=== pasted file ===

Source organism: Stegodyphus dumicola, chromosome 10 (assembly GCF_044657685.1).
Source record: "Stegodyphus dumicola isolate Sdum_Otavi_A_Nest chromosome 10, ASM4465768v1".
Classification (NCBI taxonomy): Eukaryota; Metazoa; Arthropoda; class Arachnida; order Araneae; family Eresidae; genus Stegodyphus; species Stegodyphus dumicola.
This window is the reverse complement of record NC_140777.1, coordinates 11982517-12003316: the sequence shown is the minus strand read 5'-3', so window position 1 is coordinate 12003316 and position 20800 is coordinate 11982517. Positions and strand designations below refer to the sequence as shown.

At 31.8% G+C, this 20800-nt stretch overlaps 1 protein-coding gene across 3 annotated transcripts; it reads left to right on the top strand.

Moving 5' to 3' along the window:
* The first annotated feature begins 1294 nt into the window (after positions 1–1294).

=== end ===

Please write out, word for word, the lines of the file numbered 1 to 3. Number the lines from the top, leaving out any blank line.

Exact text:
Source organism: Stegodyphus dumicola, chromosome 10 (assembly GCF_044657685.1).
Source record: "Stegodyphus dumicola isolate Sdum_Otavi_A_Nest chromosome 10, ASM4465768v1".
Classification (NCBI taxonomy): Eukaryota; Metazoa; Arthropoda; class Arachnida; order Araneae; family Eresidae; genus Stegodyphus; species Stegodyphus dumicola.